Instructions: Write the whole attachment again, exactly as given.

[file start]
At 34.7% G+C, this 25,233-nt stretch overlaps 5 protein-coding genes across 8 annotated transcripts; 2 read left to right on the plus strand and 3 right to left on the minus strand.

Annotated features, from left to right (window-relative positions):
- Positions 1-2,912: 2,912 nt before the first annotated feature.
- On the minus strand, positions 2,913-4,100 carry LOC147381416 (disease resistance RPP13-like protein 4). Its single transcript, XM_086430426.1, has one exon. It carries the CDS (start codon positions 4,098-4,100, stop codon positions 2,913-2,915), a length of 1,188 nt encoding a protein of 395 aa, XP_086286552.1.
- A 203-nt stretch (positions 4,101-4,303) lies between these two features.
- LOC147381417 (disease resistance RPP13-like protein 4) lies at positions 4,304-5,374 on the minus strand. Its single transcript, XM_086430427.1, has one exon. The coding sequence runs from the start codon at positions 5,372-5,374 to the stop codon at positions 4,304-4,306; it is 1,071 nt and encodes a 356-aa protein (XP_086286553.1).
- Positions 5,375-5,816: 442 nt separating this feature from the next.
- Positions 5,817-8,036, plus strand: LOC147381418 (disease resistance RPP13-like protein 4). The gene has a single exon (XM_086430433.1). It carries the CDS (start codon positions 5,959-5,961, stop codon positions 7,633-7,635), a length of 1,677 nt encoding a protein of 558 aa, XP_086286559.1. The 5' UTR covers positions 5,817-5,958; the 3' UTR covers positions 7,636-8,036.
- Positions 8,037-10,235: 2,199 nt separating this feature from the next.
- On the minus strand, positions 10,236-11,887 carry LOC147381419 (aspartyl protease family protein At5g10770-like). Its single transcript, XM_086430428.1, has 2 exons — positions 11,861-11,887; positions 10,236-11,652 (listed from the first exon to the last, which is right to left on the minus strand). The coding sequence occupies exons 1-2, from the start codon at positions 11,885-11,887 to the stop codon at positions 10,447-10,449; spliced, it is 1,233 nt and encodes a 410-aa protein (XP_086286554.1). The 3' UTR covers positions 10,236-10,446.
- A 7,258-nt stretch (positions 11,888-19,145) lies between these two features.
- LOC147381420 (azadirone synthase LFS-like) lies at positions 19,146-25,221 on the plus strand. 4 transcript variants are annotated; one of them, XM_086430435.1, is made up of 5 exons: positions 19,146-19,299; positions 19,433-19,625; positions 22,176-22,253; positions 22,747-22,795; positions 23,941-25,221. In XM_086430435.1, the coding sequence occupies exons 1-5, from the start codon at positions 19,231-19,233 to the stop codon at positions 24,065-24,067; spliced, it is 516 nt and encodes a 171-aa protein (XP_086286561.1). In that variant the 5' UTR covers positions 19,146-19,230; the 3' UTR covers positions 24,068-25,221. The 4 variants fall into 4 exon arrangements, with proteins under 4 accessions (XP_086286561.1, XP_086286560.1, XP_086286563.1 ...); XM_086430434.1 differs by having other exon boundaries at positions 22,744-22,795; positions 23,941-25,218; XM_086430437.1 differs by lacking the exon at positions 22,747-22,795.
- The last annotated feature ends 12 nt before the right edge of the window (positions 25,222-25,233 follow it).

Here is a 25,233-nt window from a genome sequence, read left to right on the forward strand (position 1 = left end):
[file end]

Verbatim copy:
At 34.7% G+C, this 25,233-nt stretch overlaps 5 protein-coding genes across 8 annotated transcripts; 2 read left to right on the plus strand and 3 right to left on the minus strand.

Annotated features, from left to right (window-relative positions):
- Positions 1-2,912: 2,912 nt before the first annotated feature.
- On the minus strand, positions 2,913-4,100 carry LOC147381416 (disease resistance RPP13-like protein 4). Its single transcript, XM_086430426.1, has one exon. It carries the CDS (start codon positions 4,098-4,100, stop codon positions 2,913-2,915), a length of 1,188 nt encoding a protein of 395 aa, XP_086286552.1.
- A 203-nt stretch (positions 4,101-4,303) lies between these two features.
- LOC147381417 (disease resistance RPP13-like protein 4) lies at positions 4,304-5,374 on the minus strand. Its single transcript, XM_086430427.1, has one exon. The coding sequence runs from the start codon at positions 5,372-5,374 to the stop codon at positions 4,304-4,306; it is 1,071 nt and encodes a 356-aa protein (XP_086286553.1).
- Positions 5,375-5,816: 442 nt separating this feature from the next.
- Positions 5,817-8,036, plus strand: LOC147381418 (disease resistance RPP13-like protein 4). The gene has a single exon (XM_086430433.1). It carries the CDS (start codon positions 5,959-5,961, stop codon positions 7,633-7,635), a length of 1,677 nt encoding a protein of 558 aa, XP_086286559.1. The 5' UTR covers positions 5,817-5,958; the 3' UTR covers positions 7,636-8,036.
- Positions 8,037-10,235: 2,199 nt separating this feature from the next.
- On the minus strand, positions 10,236-11,887 carry LOC147381419 (aspartyl protease family protein At5g10770-like). Its single transcript, XM_086430428.1, has 2 exons — positions 11,861-11,887; positions 10,236-11,652 (listed from the first exon to the last, which is right to left on the minus strand). The coding sequence occupies exons 1-2, from the start codon at positions 11,885-11,887 to the stop codon at positions 10,447-10,449; spliced, it is 1,233 nt and encodes a 410-aa protein (XP_086286554.1). The 3' UTR covers positions 10,236-10,446.
- A 7,258-nt stretch (positions 11,888-19,145) lies between these two features.
- LOC147381420 (azadirone synthase LFS-like) lies at positions 19,146-25,221 on the plus strand. 4 transcript variants are annotated; one of them, XM_086430435.1, is made up of 5 exons: positions 19,146-19,299; positions 19,433-19,625; positions 22,176-22,253; positions 22,747-22,795; positions 23,941-25,221. In XM_086430435.1, the coding sequence occupies exons 1-5, from the start codon at positions 19,231-19,233 to the stop codon at positions 24,065-24,067; spliced, it is 516 nt and encodes a 171-aa protein (XP_086286561.1). In that variant the 5' UTR covers positions 19,146-19,230; the 3' UTR covers positions 24,068-25,221. The 4 variants fall into 4 exon arrangements, with proteins under 4 accessions (XP_086286561.1, XP_086286560.1, XP_086286563.1 ...); XM_086430434.1 differs by having other exon boundaries at positions 22,744-22,795; positions 23,941-25,218; XM_086430437.1 differs by lacking the exon at positions 22,747-22,795.
- The last annotated feature ends 12 nt before the right edge of the window (positions 25,222-25,233 follow it).

Here is a 25,233-nt window from a genome sequence, read left to right on the forward strand (position 1 = left end):